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Saskatchewan premier says health minister’s poll comment not appropriate

Health Minister Paul Merriman pointed to the Angus Reid Institute survey that showed people were satisfied with the Saskatchewan government's handling of the coronavirus. File / Pool Camera

Saskatchewan’s premier says one of his ministers who cited a public opinion poll as a measure of success in fighting COVID-19 was not appropriate.

Health Minister Paul Merriman pointed to the Angus Reid Institute survey last week that showed people were satisfied with the Saskatchewan Party government’s handling of the virus.

The research found that 55 per cent of 497 respondents polled in Saskatchewan in November thought the province was doing a “good job” handling COVID-19. It was 77 per cent in June.

Saskatchewan is dealing with more people in hospital and a rising death toll as the virus spreads. Merriman’s comments focused on public opinion were met with criticism, including from the Opposition NDP.

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“Likely not the most appropriate response,” Premier Scott Moe told The Canadian Press in a recent year-end interview.

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“Health minister, myself — we get a lot of questions over the course of a week at any point in time in this pandemic, and if we don’t answer each and every one of them as perfectly as we should or would or could, I think people would be understanding of that.”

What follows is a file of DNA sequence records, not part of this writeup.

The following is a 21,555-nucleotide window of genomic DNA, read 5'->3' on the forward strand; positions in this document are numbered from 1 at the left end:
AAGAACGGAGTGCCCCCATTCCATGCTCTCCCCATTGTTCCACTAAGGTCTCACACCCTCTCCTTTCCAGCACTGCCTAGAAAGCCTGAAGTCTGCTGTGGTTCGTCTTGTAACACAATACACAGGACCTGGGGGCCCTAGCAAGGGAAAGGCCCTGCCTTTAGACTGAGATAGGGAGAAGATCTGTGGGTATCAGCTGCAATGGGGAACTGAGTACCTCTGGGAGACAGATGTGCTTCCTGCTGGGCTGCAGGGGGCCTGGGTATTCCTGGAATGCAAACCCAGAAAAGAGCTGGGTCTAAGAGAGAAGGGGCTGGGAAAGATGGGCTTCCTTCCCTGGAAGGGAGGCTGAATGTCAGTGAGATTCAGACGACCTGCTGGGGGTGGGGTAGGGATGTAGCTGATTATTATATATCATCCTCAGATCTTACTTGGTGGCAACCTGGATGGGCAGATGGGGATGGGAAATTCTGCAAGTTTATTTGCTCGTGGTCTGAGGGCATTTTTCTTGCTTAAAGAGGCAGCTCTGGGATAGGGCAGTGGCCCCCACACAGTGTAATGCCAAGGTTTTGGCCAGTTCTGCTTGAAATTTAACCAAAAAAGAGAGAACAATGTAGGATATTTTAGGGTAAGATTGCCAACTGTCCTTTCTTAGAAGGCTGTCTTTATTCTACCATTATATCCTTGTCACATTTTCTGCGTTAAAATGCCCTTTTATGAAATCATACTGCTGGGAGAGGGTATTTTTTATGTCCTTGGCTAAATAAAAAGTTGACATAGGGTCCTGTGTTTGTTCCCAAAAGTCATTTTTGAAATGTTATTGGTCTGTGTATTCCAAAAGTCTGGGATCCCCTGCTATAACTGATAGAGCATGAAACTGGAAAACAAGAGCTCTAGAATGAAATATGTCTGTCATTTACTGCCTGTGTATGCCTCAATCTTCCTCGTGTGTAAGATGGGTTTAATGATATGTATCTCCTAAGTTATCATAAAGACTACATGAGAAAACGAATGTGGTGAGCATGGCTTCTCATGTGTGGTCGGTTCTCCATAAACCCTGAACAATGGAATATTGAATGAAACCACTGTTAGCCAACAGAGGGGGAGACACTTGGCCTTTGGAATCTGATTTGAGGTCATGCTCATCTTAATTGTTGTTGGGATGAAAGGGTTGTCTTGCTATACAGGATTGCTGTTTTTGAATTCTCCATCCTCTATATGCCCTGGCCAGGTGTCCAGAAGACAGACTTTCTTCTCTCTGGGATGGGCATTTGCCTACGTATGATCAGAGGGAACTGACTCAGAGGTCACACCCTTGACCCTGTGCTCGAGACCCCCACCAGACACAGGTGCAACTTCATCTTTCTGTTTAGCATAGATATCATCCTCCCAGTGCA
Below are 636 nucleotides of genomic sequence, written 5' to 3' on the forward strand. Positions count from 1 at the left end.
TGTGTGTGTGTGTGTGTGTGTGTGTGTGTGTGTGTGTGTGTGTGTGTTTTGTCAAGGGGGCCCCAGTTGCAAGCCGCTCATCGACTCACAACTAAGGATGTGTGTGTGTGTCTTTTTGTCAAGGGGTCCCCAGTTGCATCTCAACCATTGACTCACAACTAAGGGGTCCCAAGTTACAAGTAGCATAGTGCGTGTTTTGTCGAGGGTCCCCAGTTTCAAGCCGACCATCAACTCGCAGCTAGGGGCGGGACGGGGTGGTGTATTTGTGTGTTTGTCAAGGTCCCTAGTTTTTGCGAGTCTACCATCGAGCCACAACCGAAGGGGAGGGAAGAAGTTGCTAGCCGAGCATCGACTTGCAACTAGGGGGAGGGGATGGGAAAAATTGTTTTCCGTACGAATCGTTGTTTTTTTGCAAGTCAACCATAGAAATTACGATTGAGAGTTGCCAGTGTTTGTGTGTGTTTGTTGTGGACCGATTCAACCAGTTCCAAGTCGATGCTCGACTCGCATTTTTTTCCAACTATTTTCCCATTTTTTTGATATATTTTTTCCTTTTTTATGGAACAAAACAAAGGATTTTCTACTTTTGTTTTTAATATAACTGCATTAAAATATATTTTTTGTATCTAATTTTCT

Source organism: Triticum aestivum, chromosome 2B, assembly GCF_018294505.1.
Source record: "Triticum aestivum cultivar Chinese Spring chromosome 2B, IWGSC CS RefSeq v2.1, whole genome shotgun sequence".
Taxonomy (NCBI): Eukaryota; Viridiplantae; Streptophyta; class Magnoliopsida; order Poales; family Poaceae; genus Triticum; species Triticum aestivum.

Moe said he hasn’t spoken to Merriman about the comment.

“He’s human,” the premier said.

Click to play video: 'Saskatchewan restricting indoor gatherings to immediate household members'
Saskatchewan restricting indoor gatherings to immediate household members

Moe said he doesn’t know if there is a measure of success when it comes to tackling the virus. As of Wednesday, the province reported having about 4,200 active infections, with 124 people in hospital and 98 deaths from the virus.

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Saskatchewan has the third-highest rate of active infections per capita in Canada — behind Manitoba and Alberta. The province has banned most household visits and ordered businesses to cut their capacity.

“One question that I often think about is what are people going to say about COVID in two years in Saskatchewan when they look back,” Moe said.

He said he hopes people will view the pandemic’s effect on everyday life as having been temporary, and that things improved with a vaccine.

“I don’t know that that’s a measure of success — the answer to that question — what are people going to recall when they talk about COVID in two years is something that I most certainly am thinking about today,” said Moe.

“How do you measure success in a virus that we are still sorting out, trying to learn?”

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